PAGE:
Remote elm-pages Scripts

You can share elm-pages scripts hosted in GitHub Repos or Gists, and run them locally with a single command.

npx elm-pages@latest run

Notice that the URL we pass in contains all the information to point to a specific elm-pages script module. And you can even open that URL in your browser and see the file (and the script folder that module is a part of) that you are executing:

Several formats are supported for referring to a remote script to run. The most intuitive way is to use formats that correspond to the URL of a raw file on GitHub as we did above. When you do this, it will find the nearest elm.json to that file automatically, and execute the elm-pages script module that you specify.

You can also specify a specific commit hash or branch name in the URL. Let's execute the Stars.elm script from the dillonkearns/elm-pages-starter at a specific commit.

Because we're locking in a specific commit, let's also specify the version of elm-pages to use that corresponds with the elm-pages Elm package used in the script folder's elm.json at that commit (otherwise it would give an error telling us they are incompatible).

npx elm-pages@3.0.12 run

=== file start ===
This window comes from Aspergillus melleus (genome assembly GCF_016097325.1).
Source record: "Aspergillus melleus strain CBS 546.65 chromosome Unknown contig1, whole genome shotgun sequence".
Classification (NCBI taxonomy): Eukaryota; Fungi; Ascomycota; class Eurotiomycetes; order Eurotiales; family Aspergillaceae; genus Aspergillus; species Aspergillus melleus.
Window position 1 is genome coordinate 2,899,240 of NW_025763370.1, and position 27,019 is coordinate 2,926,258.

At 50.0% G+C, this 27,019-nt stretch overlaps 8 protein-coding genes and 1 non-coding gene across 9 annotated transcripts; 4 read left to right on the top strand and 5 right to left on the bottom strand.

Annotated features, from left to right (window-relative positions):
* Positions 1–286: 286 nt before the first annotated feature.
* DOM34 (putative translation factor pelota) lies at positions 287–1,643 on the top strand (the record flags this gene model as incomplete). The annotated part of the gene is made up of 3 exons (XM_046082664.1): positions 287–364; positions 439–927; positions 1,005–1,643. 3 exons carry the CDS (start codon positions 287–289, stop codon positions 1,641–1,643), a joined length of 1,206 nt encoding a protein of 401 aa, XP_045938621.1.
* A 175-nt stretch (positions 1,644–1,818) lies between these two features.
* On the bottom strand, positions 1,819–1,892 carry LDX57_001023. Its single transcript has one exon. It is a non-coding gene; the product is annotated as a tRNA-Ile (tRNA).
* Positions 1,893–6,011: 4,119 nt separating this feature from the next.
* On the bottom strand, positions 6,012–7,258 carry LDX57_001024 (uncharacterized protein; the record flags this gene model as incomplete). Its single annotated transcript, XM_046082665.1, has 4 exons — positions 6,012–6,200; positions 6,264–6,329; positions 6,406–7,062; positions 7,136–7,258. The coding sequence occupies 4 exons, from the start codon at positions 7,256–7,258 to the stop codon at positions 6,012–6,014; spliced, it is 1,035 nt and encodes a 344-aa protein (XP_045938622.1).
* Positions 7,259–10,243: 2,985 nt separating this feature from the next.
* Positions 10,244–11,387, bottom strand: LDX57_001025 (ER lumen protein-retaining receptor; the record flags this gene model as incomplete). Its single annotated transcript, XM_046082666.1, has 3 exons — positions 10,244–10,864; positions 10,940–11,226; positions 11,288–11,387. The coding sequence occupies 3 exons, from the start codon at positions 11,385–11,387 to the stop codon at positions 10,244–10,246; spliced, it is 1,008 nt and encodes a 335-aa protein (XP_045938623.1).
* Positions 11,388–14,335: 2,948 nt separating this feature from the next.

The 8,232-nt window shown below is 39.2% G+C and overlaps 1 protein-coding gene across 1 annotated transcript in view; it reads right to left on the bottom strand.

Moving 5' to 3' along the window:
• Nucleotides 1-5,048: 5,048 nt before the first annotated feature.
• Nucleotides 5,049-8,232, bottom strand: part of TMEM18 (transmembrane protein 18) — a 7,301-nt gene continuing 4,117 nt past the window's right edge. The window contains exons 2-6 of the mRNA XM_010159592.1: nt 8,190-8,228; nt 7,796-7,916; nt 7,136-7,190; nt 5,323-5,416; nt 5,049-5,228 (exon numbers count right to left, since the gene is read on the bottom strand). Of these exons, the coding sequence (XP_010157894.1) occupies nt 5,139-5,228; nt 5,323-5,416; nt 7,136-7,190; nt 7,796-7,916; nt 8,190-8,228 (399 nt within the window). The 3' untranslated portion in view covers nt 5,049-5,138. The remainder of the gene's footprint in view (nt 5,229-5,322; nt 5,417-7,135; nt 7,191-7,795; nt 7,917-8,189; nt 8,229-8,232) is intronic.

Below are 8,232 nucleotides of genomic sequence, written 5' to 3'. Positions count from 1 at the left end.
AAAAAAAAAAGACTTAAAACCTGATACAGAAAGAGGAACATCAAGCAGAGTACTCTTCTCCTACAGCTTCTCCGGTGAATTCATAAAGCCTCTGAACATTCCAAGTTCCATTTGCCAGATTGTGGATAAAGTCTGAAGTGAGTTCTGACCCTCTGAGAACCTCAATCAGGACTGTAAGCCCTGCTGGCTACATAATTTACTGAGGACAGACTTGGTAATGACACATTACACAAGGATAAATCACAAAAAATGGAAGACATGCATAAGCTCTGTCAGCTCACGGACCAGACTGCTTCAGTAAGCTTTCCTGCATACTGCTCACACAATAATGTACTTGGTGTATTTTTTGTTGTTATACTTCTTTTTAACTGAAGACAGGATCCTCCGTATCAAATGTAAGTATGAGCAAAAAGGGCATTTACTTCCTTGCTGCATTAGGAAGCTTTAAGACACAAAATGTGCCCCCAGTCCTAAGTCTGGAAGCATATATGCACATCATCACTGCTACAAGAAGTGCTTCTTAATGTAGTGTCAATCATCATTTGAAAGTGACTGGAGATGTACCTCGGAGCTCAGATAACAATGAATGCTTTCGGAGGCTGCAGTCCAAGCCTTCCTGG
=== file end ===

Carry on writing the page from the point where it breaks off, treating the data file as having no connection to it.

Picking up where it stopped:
Supported formats for remote scripts#

Here is a list of all the supported formats for executing a remote script from a GitHub repo:

  • github:dillonkearns/elm-pages-starter:script/src/Stars.elm

Running a remote script from a GitHub Gist:#

You can also run a script from a GitHub Gist by passing in the URL to the gist. This is often a faster and easier way to create and share a simple script so it's a convenient method.

It will use the elm.json file for the script's dependencies, and execute Main.elm as the entrypoint script file. You can also import any other Elm modules into your Main.elm file. Instead of the convention src folder as the main entry of the elm.json source-directories, these Gists use "." (the top-level folder) as the source-directory because Gists are flat and have no folder structure.

Similar to the approach with GitHub repos, you specify a Gist URL which you could also open in your browser.

For example, you can look at this code in your browser: And you can execute it by passing it to elm-pages run:

npx elm-pages@3.0.12 run

You can specify an entrypoint file to execute from a Gist by linking to a raw file in a Gist directly like so:

npx elm-pages@3.0.12 run

You can use this to either explicitly point to the default entrypoint Main.elm, or to execute a different entrypoint script.